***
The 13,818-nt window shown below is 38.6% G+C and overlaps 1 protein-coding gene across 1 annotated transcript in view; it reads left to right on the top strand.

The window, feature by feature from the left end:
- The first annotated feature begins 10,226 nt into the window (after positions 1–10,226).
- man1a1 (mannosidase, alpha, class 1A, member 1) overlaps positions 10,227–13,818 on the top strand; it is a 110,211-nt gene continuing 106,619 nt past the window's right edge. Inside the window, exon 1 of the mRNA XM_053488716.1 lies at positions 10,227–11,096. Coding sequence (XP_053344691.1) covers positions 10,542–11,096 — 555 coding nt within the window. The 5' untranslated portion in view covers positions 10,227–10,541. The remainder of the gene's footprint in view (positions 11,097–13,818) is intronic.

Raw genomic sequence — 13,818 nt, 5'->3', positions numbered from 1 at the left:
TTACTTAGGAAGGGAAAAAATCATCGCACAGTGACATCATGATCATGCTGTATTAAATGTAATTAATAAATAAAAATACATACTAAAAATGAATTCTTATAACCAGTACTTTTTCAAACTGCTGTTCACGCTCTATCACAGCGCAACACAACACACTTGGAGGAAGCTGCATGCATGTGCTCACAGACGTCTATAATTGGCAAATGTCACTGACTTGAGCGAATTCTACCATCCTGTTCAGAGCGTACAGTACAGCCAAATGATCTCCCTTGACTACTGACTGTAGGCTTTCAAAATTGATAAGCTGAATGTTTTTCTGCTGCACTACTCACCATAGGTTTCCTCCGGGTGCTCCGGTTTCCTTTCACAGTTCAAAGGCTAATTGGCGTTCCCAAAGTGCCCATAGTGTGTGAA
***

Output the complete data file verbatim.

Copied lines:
The 13,818-nt window shown below is 38.6% G+C and overlaps 1 protein-coding gene across 1 annotated transcript in view; it reads left to right on the top strand.

The window, feature by feature from the left end:
- The first annotated feature begins 10,226 nt into the window (after positions 1–10,226).
- man1a1 (mannosidase, alpha, class 1A, member 1) overlaps positions 10,227–13,818 on the top strand; it is a 110,211-nt gene continuing 106,619 nt past the window's right edge. Inside the window, exon 1 of the mRNA XM_053488716.1 lies at positions 10,227–11,096. Coding sequence (XP_053344691.1) covers positions 10,542–11,096 — 555 coding nt within the window. The 5' untranslated portion in view covers positions 10,227–10,541. The remainder of the gene's footprint in view (positions 11,097–13,818) is intronic.

Raw genomic sequence — 13,818 nt, 5'->3', positions numbered from 1 at the left:
TTACTTAGGAAGGGAAAAAATCATCGCACAGTGACATCATGATCATGCTGTATTAAATGTAATTAATAAATAAAAATACATACTAAAAATGAATTCTTATAACCAGTACTTTTTCAAACTGCTGTTCACGCTCTATCACAGCGCAACACAACACACTTGGAGGAAGCTGCATGCATGTGCTCACAGACGTCTATAATTGGCAAATGTCACTGACTTGAGCGAATTCTACCATCCTGTTCAGAGCGTACAGTACAGCCAAATGATCTCCCTTGACTACTGACTGTAGGCTTTCAAAATTGATAAGCTGAATGTTTTTCTGCTGCACTACTCACCATAGGTTTCCTCCGGGTGCTCCGGTTTCCTTTCACAGTTCAAAGGCTAATTGGCGTTCCCAAAGTGCCCATAGTGTGTGAA